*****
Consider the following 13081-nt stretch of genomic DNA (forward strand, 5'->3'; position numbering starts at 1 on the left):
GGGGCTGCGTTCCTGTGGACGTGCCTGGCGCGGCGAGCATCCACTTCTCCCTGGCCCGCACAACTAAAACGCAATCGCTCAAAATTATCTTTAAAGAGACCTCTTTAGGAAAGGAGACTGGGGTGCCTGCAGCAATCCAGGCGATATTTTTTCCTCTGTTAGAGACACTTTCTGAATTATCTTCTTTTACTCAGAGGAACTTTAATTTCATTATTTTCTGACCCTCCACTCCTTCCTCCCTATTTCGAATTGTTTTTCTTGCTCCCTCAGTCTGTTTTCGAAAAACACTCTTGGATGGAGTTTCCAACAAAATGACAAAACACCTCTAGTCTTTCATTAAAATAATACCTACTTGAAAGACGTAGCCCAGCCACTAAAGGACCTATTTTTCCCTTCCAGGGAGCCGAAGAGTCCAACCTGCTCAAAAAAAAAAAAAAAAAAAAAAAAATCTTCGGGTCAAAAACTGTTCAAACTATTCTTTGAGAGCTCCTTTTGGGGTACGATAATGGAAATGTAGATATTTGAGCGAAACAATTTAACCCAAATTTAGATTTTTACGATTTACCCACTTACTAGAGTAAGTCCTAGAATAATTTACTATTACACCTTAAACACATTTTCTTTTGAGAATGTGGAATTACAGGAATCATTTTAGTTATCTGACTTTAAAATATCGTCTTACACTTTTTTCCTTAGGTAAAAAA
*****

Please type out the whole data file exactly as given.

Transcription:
Consider the following 13081-nt stretch of genomic DNA (forward strand, 5'->3'; position numbering starts at 1 on the left):
GGGGCTGCGTTCCTGTGGACGTGCCTGGCGCGGCGAGCATCCACTTCTCCCTGGCCCGCACAACTAAAACGCAATCGCTCAAAATTATCTTTAAAGAGACCTCTTTAGGAAAGGAGACTGGGGTGCCTGCAGCAATCCAGGCGATATTTTTTCCTCTGTTAGAGACACTTTCTGAATTATCTTCTTTTACTCAGAGGAACTTTAATTTCATTATTTTCTGACCCTCCACTCCTTCCTCCCTATTTCGAATTGTTTTTCTTGCTCCCTCAGTCTGTTTTCGAAAAACACTCTTGGATGGAGTTTCCAACAAAATGACAAAACACCTCTAGTCTTTCATTAAAATAATACCTACTTGAAAGACGTAGCCCAGCCACTAAAGGACCTATTTTTCCCTTCCAGGGAGCCGAAGAGTCCAACCTGCTCAAAAAAAAAAAAAAAAAAAAAAAAATCTTCGGGTCAAAAACTGTTCAAACTATTCTTTGAGAGCTCCTTTTGGGGTACGATAATGGAAATGTAGATATTTGAGCGAAACAATTTAACCCAAATTTAGATTTTTACGATTTACCCACTTACTAGAGTAAGTCCTAGAATAATTTACTATTACACCTTAAACACATTTTCTTTTGAGAATGTGGAATTACAGGAATCATTTTAGTTATCTGACTTTAAAATATCGTCTTACACTTTTTTCCTTAGGTAAAAAA